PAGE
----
The URH Palacio has a few child friendly features which made our stay more fun. There’s a small play area outside (yep those ever present playgrounds!) and spacious rooms, plenty big enough for our family of three. Free wifi worked well around the whole hotel meaning Piper could keep up with her Youtube habit and I could get some work done.
The hotel breakfast offered a nice selection each morning although there was no variety each day. We filled up on Spanish Tortilla and Chocolate donuts each morning before heading out.
Bilbao airport is just twenty minutes away by car. The hotel has a private underground car park which is €15 extra per night. Parking in the small car park was a bit of a challenge at times but we managed to find a spot each night.
Address of the URH Palacio de Oriel
Cristobal de Murrieta Hiribidea, 27
Santurce 48980 Spain
Tel: +34 94 493 41 00
We paid under £80 a night including breakfast during April which was great considering the standard of the hotel.
From the hotel we walked across the Vizcaya bridge to Getxo a few times during our stay where we found lots of lovely restaurants and Pinxtos bars, a sweet little beach and plenty more playgrounds.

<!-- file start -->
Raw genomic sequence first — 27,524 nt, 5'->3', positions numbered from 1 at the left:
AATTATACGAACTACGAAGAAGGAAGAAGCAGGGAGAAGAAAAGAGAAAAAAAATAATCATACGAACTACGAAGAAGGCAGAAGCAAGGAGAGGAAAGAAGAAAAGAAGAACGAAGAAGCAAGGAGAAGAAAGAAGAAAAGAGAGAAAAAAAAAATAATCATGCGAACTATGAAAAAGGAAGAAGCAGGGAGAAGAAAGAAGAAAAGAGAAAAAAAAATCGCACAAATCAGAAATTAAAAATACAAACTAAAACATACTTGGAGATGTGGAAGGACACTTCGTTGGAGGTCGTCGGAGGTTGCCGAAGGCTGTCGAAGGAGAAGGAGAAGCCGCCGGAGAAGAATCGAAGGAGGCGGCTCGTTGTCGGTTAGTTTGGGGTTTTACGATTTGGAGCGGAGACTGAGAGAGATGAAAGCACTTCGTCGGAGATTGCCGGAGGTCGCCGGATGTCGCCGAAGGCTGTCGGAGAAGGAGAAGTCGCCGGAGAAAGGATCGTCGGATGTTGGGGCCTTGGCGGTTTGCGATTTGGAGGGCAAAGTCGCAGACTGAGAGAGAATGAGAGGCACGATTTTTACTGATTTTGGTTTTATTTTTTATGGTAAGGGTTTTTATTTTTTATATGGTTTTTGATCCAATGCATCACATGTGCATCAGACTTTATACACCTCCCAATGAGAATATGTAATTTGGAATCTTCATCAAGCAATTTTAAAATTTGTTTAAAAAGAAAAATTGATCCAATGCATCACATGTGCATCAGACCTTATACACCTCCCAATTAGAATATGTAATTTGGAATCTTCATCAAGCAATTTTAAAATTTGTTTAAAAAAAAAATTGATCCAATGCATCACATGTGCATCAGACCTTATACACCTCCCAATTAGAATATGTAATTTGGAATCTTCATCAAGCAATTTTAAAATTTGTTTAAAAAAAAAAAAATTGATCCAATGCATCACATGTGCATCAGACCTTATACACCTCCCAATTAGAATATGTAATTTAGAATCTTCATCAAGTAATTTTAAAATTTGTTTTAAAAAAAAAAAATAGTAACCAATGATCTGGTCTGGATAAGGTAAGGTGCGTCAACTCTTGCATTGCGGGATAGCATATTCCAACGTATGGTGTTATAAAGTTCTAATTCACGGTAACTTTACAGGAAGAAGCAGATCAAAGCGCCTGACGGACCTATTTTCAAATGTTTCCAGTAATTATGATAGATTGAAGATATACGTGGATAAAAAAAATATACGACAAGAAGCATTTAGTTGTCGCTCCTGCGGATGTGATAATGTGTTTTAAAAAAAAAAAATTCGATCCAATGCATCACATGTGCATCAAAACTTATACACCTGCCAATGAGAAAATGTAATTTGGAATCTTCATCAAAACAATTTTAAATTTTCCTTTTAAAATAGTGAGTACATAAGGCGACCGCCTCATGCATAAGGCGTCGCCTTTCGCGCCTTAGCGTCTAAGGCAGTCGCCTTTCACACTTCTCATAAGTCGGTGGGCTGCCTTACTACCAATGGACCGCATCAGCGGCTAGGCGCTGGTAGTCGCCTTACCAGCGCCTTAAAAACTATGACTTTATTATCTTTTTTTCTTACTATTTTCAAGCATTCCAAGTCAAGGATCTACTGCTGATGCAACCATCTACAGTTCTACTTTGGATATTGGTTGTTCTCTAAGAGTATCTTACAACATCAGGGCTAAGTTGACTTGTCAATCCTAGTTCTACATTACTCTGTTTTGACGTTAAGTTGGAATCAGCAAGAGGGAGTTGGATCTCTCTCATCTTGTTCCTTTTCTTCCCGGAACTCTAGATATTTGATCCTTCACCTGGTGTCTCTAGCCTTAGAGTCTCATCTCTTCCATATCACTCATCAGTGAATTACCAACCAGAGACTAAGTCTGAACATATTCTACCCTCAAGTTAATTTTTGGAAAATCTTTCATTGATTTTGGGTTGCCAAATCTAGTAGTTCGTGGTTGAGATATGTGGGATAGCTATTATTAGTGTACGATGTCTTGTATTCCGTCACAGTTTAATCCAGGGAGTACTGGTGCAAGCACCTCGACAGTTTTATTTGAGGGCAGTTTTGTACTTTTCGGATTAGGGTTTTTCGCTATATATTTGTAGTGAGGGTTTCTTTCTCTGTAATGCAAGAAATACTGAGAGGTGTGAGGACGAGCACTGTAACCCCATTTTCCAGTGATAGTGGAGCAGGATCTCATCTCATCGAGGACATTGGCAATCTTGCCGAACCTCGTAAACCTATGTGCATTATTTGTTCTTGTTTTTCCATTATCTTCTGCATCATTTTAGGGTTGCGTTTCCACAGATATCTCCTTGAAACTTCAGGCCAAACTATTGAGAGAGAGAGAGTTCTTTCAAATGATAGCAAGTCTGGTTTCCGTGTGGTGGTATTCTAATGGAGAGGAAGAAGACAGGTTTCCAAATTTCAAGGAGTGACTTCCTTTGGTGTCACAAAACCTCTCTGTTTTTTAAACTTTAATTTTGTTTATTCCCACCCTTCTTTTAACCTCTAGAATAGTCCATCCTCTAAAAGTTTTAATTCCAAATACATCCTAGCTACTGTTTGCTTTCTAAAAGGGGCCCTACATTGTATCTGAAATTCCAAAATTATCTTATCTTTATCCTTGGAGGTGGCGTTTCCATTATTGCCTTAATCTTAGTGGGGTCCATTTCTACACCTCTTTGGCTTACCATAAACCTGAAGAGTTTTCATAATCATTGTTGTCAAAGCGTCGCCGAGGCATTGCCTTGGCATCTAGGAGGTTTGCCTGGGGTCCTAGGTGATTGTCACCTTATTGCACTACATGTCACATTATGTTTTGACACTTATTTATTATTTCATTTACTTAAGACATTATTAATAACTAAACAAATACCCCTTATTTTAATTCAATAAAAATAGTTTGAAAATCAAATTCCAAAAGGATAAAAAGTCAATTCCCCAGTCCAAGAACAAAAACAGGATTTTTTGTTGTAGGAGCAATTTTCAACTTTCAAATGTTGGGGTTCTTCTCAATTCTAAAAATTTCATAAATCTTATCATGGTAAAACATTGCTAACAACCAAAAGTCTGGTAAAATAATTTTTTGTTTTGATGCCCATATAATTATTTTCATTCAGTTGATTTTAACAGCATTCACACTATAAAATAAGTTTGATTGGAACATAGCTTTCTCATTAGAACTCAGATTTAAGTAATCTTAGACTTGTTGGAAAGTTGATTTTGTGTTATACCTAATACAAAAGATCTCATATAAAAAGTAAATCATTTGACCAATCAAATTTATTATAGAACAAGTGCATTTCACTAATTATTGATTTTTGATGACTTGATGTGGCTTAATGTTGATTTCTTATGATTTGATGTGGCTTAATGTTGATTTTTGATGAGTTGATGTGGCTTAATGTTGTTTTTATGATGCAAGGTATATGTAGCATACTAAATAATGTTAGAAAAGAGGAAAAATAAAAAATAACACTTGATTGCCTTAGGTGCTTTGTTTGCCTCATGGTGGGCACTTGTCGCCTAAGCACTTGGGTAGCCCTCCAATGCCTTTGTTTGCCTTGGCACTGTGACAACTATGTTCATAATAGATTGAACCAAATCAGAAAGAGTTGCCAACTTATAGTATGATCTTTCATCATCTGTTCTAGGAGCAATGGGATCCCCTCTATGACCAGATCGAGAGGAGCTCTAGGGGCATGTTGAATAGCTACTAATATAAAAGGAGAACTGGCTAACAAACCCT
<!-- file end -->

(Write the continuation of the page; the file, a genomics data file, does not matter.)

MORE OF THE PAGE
The town of Santurtzi itself is a lovely place to walk along the Nervion river and take in some stunning views of the Serantes Mountain. Make sure you visit the Church of San Jorge, a beautiful building which dates back to 1075.
The Weather in The Basque Country
The Basque region is far cooler than southern Spain with plenty of rain most months of the year. For this reason the land is green and feels a lot more alive than the rest of Spain.
If you’re visiting over the UKs school summer holidays the heat is much more bearable for little ones meaning you can enjoy a day at the beach without worrying about sweating off your suncream.
If you visit out of season, the weather is pretty similar to the UK and it probably will rain. Just take a waterproof and a brolly and you’ll be fine.
I think the best time to visit the Basque country is Spring, when the flowers come alive, filling the villages with wonderful colours and scents, the weather is pretty good and everything is a lot cheaper.
How to get to the Basque Country
It’s pretty easy to get to the Spanish Basque country from the UK. Your options are to fly into Bilbao or take a ferry into Bilbao. Flights from London can be as little as £30 with Ryan Air. Bittany Ferries sails from Portsmouth to Bilbao on a luxury ship which will take 24 hours and cost quite a lot more!
If you’re in Europe with kids for an extended holiday then I highly recommend getting around by train. Read how in my family friendly guide to planning an interrail adventure.
Planning a trip to the Basque Country with kids? Make sure you pin for later.